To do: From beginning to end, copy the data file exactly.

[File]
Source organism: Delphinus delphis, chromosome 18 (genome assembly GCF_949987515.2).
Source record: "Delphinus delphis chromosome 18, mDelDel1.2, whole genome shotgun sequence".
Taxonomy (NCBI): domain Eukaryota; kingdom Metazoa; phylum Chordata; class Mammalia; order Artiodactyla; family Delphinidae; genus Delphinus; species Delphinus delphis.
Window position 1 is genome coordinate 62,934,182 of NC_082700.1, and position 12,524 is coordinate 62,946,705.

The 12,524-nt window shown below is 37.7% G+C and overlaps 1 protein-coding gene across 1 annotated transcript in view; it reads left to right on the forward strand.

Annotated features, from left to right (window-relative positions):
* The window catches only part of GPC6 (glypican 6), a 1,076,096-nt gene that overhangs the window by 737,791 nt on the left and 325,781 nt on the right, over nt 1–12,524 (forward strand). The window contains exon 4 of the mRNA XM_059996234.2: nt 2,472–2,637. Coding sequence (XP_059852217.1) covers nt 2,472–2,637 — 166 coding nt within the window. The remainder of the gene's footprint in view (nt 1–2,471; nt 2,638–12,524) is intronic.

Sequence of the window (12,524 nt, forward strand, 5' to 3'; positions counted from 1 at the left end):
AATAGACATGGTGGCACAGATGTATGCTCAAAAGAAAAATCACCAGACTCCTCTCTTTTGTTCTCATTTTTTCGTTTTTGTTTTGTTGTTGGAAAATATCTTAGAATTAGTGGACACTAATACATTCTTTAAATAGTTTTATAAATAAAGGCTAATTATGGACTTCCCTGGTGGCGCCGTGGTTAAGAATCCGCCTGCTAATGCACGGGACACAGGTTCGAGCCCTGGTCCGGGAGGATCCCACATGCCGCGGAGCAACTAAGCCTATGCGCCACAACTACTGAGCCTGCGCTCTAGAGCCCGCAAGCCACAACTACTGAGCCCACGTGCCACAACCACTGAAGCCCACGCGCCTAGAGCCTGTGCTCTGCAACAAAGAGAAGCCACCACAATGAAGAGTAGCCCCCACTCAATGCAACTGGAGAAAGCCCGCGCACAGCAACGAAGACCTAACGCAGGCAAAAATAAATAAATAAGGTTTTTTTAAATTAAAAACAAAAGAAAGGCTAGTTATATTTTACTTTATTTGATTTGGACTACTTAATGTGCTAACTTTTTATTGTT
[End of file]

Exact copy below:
Source organism: Delphinus delphis, chromosome 18 (genome assembly GCF_949987515.2).
Source record: "Delphinus delphis chromosome 18, mDelDel1.2, whole genome shotgun sequence".
Taxonomy (NCBI): domain Eukaryota; kingdom Metazoa; phylum Chordata; class Mammalia; order Artiodactyla; family Delphinidae; genus Delphinus; species Delphinus delphis.
Window position 1 is genome coordinate 62,934,182 of NC_082700.1, and position 12,524 is coordinate 62,946,705.

The 12,524-nt window shown below is 37.7% G+C and overlaps 1 protein-coding gene across 1 annotated transcript in view; it reads left to right on the forward strand.

Annotated features, from left to right (window-relative positions):
* The window catches only part of GPC6 (glypican 6), a 1,076,096-nt gene that overhangs the window by 737,791 nt on the left and 325,781 nt on the right, over nt 1–12,524 (forward strand). The window contains exon 4 of the mRNA XM_059996234.2: nt 2,472–2,637. Coding sequence (XP_059852217.1) covers nt 2,472–2,637 — 166 coding nt within the window. The remainder of the gene's footprint in view (nt 1–2,471; nt 2,638–12,524) is intronic.

Sequence of the window (12,524 nt, forward strand, 5' to 3'; positions counted from 1 at the left end):
AATAGACATGGTGGCACAGATGTATGCTCAAAAGAAAAATCACCAGACTCCTCTCTTTTGTTCTCATTTTTTCGTTTTTGTTTTGTTGTTGGAAAATATCTTAGAATTAGTGGACACTAATACATTCTTTAAATAGTTTTATAAATAAAGGCTAATTATGGACTTCCCTGGTGGCGCCGTGGTTAAGAATCCGCCTGCTAATGCACGGGACACAGGTTCGAGCCCTGGTCCGGGAGGATCCCACATGCCGCGGAGCAACTAAGCCTATGCGCCACAACTACTGAGCCTGCGCTCTAGAGCCCGCAAGCCACAACTACTGAGCCCACGTGCCACAACCACTGAAGCCCACGCGCCTAGAGCCTGTGCTCTGCAACAAAGAGAAGCCACCACAATGAAGAGTAGCCCCCACTCAATGCAACTGGAGAAAGCCCGCGCACAGCAACGAAGACCTAACGCAGGCAAAAATAAATAAATAAGGTTTTTTTAAATTAAAAACAAAAGAAAGGCTAGTTATATTTTACTTTATTTGATTTGGACTACTTAATGTGCTAACTTTTTATTGTT